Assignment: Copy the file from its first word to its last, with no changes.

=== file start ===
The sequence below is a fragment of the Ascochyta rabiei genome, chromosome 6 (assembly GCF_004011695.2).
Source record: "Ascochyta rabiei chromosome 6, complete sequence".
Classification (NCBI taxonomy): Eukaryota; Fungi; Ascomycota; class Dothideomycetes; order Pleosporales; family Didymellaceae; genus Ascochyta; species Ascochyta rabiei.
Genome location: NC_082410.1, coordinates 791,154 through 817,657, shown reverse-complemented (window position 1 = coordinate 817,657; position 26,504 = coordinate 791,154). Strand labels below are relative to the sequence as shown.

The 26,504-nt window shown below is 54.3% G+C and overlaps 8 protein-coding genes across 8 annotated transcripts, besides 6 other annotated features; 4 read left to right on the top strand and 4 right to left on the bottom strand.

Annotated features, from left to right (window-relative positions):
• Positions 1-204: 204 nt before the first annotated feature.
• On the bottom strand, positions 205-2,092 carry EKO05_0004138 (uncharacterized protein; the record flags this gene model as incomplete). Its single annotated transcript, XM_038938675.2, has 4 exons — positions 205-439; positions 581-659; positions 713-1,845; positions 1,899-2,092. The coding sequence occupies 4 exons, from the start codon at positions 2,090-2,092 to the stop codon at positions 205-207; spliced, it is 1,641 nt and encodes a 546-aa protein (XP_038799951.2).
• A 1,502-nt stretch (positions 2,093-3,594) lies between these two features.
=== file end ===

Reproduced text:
The sequence below is a fragment of the Ascochyta rabiei genome, chromosome 6 (assembly GCF_004011695.2).
Source record: "Ascochyta rabiei chromosome 6, complete sequence".
Classification (NCBI taxonomy): Eukaryota; Fungi; Ascomycota; class Dothideomycetes; order Pleosporales; family Didymellaceae; genus Ascochyta; species Ascochyta rabiei.
Genome location: NC_082410.1, coordinates 791,154 through 817,657, shown reverse-complemented (window position 1 = coordinate 817,657; position 26,504 = coordinate 791,154). Strand labels below are relative to the sequence as shown.

The 26,504-nt window shown below is 54.3% G+C and overlaps 8 protein-coding genes across 8 annotated transcripts, besides 6 other annotated features; 4 read left to right on the top strand and 4 right to left on the bottom strand.

Annotated features, from left to right (window-relative positions):
• Positions 1-204: 204 nt before the first annotated feature.
• On the bottom strand, positions 205-2,092 carry EKO05_0004138 (uncharacterized protein; the record flags this gene model as incomplete). Its single annotated transcript, XM_038938675.2, has 4 exons — positions 205-439; positions 581-659; positions 713-1,845; positions 1,899-2,092. The coding sequence occupies 4 exons, from the start codon at positions 2,090-2,092 to the stop codon at positions 205-207; spliced, it is 1,641 nt and encodes a 546-aa protein (XP_038799951.2).
• A 1,502-nt stretch (positions 2,093-3,594) lies between these two features.